When you are an exotic animal lover, you've probably thought about buying a lizard more than once. If you're reading this article, you may be in the process of buying one right now!
Lizards make exceptional apartment pets. They can be beautiful and relatively easy to care for when you know what you're doing.
The first step to being a good lizard owner is buying the right cage and outfitting it with all the right stuff. We know you can do it, but we will help you choose the best lizard cage for your reptilian friend.
Keep reading to learn all about how you can determine what kind of cage you need and what other accessories to buy.
Types of Lizard Cages
Lizard cages come in many different shapes and sizes depending on the type of reptile that is going to live in them.
Geckos are most comfortable in enclosures known as terrariums or vivariums. These are cages made of plastic or glass with water and land inside them.
These cages come in a few different shapes. Terrariums and vivariums can be horizontal, vertical, or cubic. Different kinds of lizards prefer these different shapes.
Chameleons and other larger lizards prefer wire or mesh enclosures. Normally these cages have the most room vertically for them to climb up onto branches or steps.
Always make sure that your cages are escape-proof for your type of lizard. Reading the reviews of one type of enclosure will often give you this answer.
When setting up your lizard cage, it should be away from vents, windows, and children. Your reptile tank should also be on some kind of stand. If you have an under-tank heater, this will be especially handy.
Sizes of Lizard Cages
Your lizard cage should fit your lizard. After you know the shape of the cage you need, you will also need to determine the size. The tank you choose should fit the lizard at its maximum size, not the size it is currently.
Yet, baby lizards can get stressed and confused in larger tanks. You may need to give them a temporary cage to live in until they have grown big enough.
If you have chosen a vertical cage, your cage should be twice as big as your fully grown lizard. The height will be two times the size of the reptile's length. It is recommended that your width is about the length of the lizard.
For a horizontal cage, the logic is similar. The terrarium will need to be larger in width and shorter in height. The width should be at least two times as large as the fully grown lizard. The height should be about the lizard's width.
Lizards vary greatly in size. A monitor lizard can grow up to seven feet long, but a leopard gecko will only grow to be about 10 inches.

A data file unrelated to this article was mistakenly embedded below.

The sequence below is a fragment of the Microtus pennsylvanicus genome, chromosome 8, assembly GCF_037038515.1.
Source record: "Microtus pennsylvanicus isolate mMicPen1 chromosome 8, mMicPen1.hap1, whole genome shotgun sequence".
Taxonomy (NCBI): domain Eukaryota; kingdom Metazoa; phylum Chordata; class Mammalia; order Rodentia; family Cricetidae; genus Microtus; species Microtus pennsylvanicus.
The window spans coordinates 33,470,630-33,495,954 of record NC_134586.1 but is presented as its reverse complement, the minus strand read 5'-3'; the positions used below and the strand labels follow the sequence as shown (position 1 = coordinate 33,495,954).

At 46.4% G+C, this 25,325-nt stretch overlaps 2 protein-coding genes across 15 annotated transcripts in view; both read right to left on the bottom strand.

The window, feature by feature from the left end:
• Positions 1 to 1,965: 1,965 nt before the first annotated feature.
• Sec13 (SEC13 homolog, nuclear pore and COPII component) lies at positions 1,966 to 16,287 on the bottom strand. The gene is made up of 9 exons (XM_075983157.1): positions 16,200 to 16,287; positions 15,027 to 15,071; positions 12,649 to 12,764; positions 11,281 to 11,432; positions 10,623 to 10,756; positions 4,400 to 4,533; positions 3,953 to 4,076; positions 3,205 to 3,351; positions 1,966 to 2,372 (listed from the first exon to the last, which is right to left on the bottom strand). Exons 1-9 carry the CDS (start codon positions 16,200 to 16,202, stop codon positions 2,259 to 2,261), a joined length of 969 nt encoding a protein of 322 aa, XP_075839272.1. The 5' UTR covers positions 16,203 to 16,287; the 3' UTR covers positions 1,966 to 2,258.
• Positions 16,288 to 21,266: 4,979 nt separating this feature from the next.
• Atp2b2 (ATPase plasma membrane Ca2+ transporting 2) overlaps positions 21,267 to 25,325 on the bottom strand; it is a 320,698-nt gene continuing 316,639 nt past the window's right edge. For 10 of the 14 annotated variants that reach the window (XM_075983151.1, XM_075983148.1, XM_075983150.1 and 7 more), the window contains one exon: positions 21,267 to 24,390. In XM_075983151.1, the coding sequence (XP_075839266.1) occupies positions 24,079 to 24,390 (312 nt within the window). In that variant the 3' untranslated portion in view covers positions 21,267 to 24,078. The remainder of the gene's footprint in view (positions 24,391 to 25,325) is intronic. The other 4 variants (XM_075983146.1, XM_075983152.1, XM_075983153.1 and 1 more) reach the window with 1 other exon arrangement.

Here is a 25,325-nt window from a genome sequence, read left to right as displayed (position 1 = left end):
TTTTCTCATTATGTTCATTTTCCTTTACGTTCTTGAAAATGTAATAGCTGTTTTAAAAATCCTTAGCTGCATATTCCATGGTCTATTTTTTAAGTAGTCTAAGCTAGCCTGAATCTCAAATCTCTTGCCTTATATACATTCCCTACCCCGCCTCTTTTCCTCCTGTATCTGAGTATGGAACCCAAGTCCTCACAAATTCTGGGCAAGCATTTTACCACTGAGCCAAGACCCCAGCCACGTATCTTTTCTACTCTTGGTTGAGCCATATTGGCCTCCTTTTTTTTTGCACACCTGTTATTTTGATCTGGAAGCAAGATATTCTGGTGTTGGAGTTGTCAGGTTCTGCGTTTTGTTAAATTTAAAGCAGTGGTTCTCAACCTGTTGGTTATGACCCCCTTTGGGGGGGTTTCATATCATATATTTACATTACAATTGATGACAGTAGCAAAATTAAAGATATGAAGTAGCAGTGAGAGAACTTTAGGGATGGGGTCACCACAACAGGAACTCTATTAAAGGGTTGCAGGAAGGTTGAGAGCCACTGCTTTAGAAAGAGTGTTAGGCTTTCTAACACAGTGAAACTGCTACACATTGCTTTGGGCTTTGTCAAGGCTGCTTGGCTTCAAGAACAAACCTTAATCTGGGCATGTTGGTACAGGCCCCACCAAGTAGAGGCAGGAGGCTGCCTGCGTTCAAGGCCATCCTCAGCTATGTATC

Lizard Cage Fixtures and Lighting
Lighting is one of the most important aspects of a lizard cage. Reptiles can be sensitive to light, and it will affect their well-being.
Certain lizards can need as much as 14 hours of light in one day. It is nearly impossible to give them this much natural light if they are indoors during the winter or fall. That's why you'll need a cage with light, maybe even UV light.
UV light can be important for lizards to stay healthy. Lack of UV light can cause weak bones due to a lack of vitamin D and metabolized calcium.
Natural and UV light allows the lizards to be in better moods. They also promote digestion, better eating, better navigation, and stronger eggs.
Some fixtures have a timer, which makes it easy to turn off during the night and back on in the morning. Make sure your light isn't too low in the tank. Occasionally, lizards climb to the top of the enclosures and burn themselves.
Different lizards need different amounts and types of light, so make sure you research your lizard. For example, geckos like to split their light and darkness time right down the middle. That is 12 hours of light and 12 hours of dark.
Lizard Cage Temperature Setup
Temperature is another key factor when setting up a cage for your lizard. Most lizards need their enclosure to be quite warm, so you will need special equipment when choosing your cage.
It is not uncommon that a lizard should need a tank that is up to 100 degrees Fahrenheit. They thrive in hot areas, but they will need shade as well. Find rocks that they can sunbathe on and tunnels they can hide in.
You can find ceramic heaters and basking bulbs that hang over the enclosure on a stand. The stands are almost always adjustable, and they adhere to the back or side of your tank.
Under-tank heaters are another common option. They go underneath your enclosure to heat the floor of the tank. You can find these at pet supplies stores.
Consider purchasing two thermometers to go with your tank to ensure that your lizard is receiving the heat it needs. It is recommended that you put one on the cooler side of their enclosure and one on the warmer side.
Substrate and Décor Application
Once you can fit everything they need to survive into their tank, you can move on to the fun stuff: decorating. Lizards need things like rocks, pools, and substrate to live a happy life.
For bedding, many reptiles enjoy aspen, reptile sand, and alfalfa bedding. You should research your lizard before buying bedding, though. Depending on the reptile, certain types of a substrate can be harmful.
Once the floor is down, you will move on to decorations and climbing toys. You can buy hideouts, plants, branches, and even hammocks for your pet cage.
You want to make your lizard as comfortable as possible. Do some research into their natural habitat and try to mimic the things you find. You can also search for lizard cage ideas online.
Choose Your Lizard Cage
Finding the best lizard cage for your reptile can be daunting. When you know what to look for and what to include inside it, you will feel better about your decisions.
Before you go out and buy lizard cages for sale, explore our reviews. Find the best lizard enclosure for the size, species, and other needs of your reptile.